For more detailed information about the cookies we use, see our Cookies page.
Essential Cookies enable core functionality such as security, network management, and accessibility. These cookies are necessary for the performance of the service and may not be removed.
Non-Essential Cookies are preference, marketing, and functional cookies that help the application perform to its full extent, advertising related to the IdeaScale marketing website, and ensure the application functions properly. Preferences cookies personalize your experience while accessing IdeaScale by remembering your preferences, such as preferred language and region of origin. Analytics cookies collect anonymized information about how you use the IdeaScale services, such as the IdeaScale pages you visit most frequently and the error messages you encounter. These cookies only analyze your movement within IdeaScale and are used to improve the functioning of IdeaScale services. Marketing cookies advertise IdeaScale services to you elsewhere on the Internet. These cookies enable the delivery of interest-based ads that may be relevant to you as a result of your activities on IdeaScale and provide IdeaScale with information (such as where you saw the ad) to help analyze the impact of its advertising campaigns. IdeaScale also includes links to social networks and third-party sites (for example, Facebook and LinkedIn), which may then use information about your visit to target advertising to you on their websites.
Develop a new collision risk model and tool to estimate the risk of aircraft collisions with obstacles during the final approach to landing.
Background (Describe the current situation or problem in the industry, and how your idea would address it.)
The original Collision Risk Model (CRM) software tool used to assess the risk of an aircraft on final approach for landing colliding with an obstacle on the final approach course was developed in the 1970s with aircraft trajectory data gathered during the 1960s. The CRM tool is still used by most countries, including the U.S., to estimate the risk of aircraft collision during precision instrument approaches under Cat I and CAT II. The aircraft operated by air carriers in the 1960s are no longer in service. The performance of today's passenger aircraft is improved greatly, with design advances not only implemented to improve aircraft performance and fuel efficiency, but to reduce noise and improve flight safety. The improvement include avionics advances and navigation technologies that provide drastically improved accuracy. With these advances, new types of approaches are being developed and put into practice. With all of these changes, an updated tool based on multiliterate data of aircraft paths will support better collision risk estimates, and eventually will help the FAA validate and improve current Part 77 surfaces.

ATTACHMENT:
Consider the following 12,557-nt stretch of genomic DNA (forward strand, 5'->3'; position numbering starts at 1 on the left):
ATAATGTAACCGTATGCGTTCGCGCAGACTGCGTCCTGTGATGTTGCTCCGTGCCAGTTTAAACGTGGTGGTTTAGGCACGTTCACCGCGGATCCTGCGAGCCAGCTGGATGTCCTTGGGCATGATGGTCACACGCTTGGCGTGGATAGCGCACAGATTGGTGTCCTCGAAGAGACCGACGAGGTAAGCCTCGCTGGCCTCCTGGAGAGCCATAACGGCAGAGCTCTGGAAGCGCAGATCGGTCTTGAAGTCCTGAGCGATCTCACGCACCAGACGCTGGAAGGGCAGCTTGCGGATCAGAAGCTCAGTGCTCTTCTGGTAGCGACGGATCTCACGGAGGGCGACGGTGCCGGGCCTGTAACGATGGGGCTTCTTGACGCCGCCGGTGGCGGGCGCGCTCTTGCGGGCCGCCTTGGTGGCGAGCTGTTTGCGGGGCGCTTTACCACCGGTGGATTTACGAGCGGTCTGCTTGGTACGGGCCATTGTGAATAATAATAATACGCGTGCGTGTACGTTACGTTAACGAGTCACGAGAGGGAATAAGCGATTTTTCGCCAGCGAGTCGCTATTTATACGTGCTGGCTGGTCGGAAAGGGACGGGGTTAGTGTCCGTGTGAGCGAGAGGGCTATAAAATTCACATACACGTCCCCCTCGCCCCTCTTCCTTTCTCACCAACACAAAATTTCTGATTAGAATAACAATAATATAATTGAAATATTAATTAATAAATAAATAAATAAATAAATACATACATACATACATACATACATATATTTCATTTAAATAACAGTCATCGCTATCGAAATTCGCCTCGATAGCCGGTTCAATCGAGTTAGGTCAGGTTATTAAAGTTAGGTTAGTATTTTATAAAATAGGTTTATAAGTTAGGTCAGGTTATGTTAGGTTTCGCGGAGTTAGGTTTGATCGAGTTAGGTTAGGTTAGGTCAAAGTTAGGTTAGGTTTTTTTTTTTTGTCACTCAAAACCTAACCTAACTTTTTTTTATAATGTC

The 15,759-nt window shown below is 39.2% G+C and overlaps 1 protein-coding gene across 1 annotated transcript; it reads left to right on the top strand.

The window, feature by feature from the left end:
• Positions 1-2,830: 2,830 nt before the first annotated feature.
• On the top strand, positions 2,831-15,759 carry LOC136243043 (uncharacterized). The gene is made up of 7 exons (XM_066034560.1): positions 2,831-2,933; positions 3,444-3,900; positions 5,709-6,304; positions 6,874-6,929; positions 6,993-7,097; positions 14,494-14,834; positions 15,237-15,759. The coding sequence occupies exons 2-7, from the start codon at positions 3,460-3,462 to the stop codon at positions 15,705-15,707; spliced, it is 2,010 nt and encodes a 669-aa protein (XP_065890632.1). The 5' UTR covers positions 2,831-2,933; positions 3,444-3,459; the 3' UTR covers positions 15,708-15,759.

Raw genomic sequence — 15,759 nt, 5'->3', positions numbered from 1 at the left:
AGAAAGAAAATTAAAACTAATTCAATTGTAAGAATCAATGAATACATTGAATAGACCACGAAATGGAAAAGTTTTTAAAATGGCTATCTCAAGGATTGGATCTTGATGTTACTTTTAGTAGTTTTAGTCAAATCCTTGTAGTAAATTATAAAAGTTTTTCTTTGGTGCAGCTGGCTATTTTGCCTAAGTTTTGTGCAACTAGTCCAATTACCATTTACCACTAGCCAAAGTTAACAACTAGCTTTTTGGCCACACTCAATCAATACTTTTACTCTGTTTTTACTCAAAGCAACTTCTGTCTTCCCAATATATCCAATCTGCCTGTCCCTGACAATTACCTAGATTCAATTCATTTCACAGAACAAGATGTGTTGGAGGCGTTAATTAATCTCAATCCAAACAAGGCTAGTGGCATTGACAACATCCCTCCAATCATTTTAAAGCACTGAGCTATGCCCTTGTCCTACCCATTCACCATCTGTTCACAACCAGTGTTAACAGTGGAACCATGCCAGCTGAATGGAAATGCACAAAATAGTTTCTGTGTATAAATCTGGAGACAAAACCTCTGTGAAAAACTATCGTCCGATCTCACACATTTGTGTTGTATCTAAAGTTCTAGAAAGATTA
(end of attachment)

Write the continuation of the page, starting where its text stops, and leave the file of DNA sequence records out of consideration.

The objective of this research will be to develop new aircraft approach collision models and a revised tool based on multiliteration data to assess risk of collision with obstacles under visual and instrument approach conditions, and for various categories of aircraft and approach procedures.
Objective (What is the desired product or result that will help the airport industry?)
A report and accompanying guidebook that identifies the metrics to develop approach collision models and a revised tool based on multiliteration data to assess risk of collision with obstacles under visual and instrument approach conditions, and for various categories of aircraft and approach procedures.